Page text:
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Bluetooth Otoscope

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In just a few years I expect that certain common medical instruments (the ear scope, blood pressure gauge, thermometer) will be cost reduced and have an added bluetooth capability.

Then, when your kid has an earache, you can just snap a picture of the inside of each ear and send it directly to your doctor, who may be able to save the time and expense of an office visit.

mzellers, Nov 06 2009

Digital Otoscope, USB output http://www.pcgears....ult.aspx?oid=290677
[jutta, Nov 06 2009]

Wikipedia: 3G http://en.wikipedia.org/wiki/3G
[jutta, Nov 06 2009]

Wikipedia: Bluetooth http://en.wikipedia.org/wiki/Bluetooth
[jutta, Nov 06 2009]

Bluetooth earpiece with remote-controlled scratching brush Bluetooth_20earpiec...0scratching_20brush
Similar field of endeavour [8th of 7, Nov 06 2009]

[link]






       The thing that keeps you from having to see the doctor would be that you happen to own a digital otoscope. It doesn't matter whether it's connected via cable, bluetooth, or swapping memory cards around.
jutta, Nov 06 2009
  

       Oh! Good point, I didn't realize that that was the poster's confusion; I thought they'd go from otoscope to PC or laptop, and took for granted that they'd just email the data from there. But yeah, swapping bluetooth for 3G would work, too. Erm. mzellers?
jutta, Nov 06 2009
  

       By the time an otoscope becomes a general household item, the database of pictures on the desktop cray will be able to tell you whether you should see a doctor. Probably your whole life of medical variables will be there to register change against.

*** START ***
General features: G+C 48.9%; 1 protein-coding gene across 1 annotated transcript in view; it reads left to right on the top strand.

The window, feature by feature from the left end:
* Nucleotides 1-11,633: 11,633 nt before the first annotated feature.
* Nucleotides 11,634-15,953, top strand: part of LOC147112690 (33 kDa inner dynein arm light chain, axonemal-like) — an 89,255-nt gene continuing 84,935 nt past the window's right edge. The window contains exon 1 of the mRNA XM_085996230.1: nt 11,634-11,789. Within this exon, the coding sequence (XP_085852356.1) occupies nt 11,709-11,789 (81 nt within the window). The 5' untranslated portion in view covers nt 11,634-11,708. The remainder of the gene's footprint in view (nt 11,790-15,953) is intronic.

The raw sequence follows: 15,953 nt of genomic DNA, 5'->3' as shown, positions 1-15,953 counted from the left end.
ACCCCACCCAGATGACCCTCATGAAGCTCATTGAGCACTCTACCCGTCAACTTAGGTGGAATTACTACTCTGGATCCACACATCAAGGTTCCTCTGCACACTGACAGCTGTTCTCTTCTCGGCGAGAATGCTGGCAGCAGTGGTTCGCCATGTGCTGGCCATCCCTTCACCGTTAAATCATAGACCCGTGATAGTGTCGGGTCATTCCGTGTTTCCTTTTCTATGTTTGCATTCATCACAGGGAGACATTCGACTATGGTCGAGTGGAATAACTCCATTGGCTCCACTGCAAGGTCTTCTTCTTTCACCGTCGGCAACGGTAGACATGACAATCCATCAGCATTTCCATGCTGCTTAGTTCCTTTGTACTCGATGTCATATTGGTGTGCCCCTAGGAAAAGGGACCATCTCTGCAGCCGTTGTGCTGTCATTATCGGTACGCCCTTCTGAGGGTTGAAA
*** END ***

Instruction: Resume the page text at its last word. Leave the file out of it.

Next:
wjt, Nov 06 2009
  

       My otoscope cost me several hundred quid and it was the cheapest i could find. It uses halogen bulbs which break if they come into contact with humid air, and each bulb costs something like twenty quid to replace. The price, i imagine, is due to the optics. I don't think they're going to get cheaper. There's also a slight skill issue involving actually being able to observe the eardrum, but that's not insurmountable. There are, however, lots of skills like that which people don't generally learn.   

       Things may have changed dramatically in the area of optical diagnostic equipment since i bought it, but i'm not aware of it. Amazingly, for the first time this place has triggered me into doing something work-related!   

       Later: Well stone me! I don't like the idea of having to plug it into a PC, but i absolutely do like the idea of the white LEDs, and i've long wondered why they don't do that.
nineteenthly, Nov 06 2009
  

       I think the real problem here is whether doctors can do a proper diagnosis using limited information. Every time a doctor has used an otoscope on me they have also looked down my throat, felt my glands and asked me loads of questions.   

       The only time I've seen remote diagnostics done well is when I was providing videoconference support for heart surgery. There were whole load of surgeons watching and discussing a new procedure in a hotel near the hospital. It worked well because the camera was operated by a surgeon who knew what to point it at.
wagster, Nov 06 2009
  

       There's no substitute for physical presence, but this may sometimes be impossible. For instance, someone might be in the middle of the Pacific Ocean or the Antarctic or in orbit at the time, particularly if they're adolescents.
nineteenthly, Nov 06 2009
  
      
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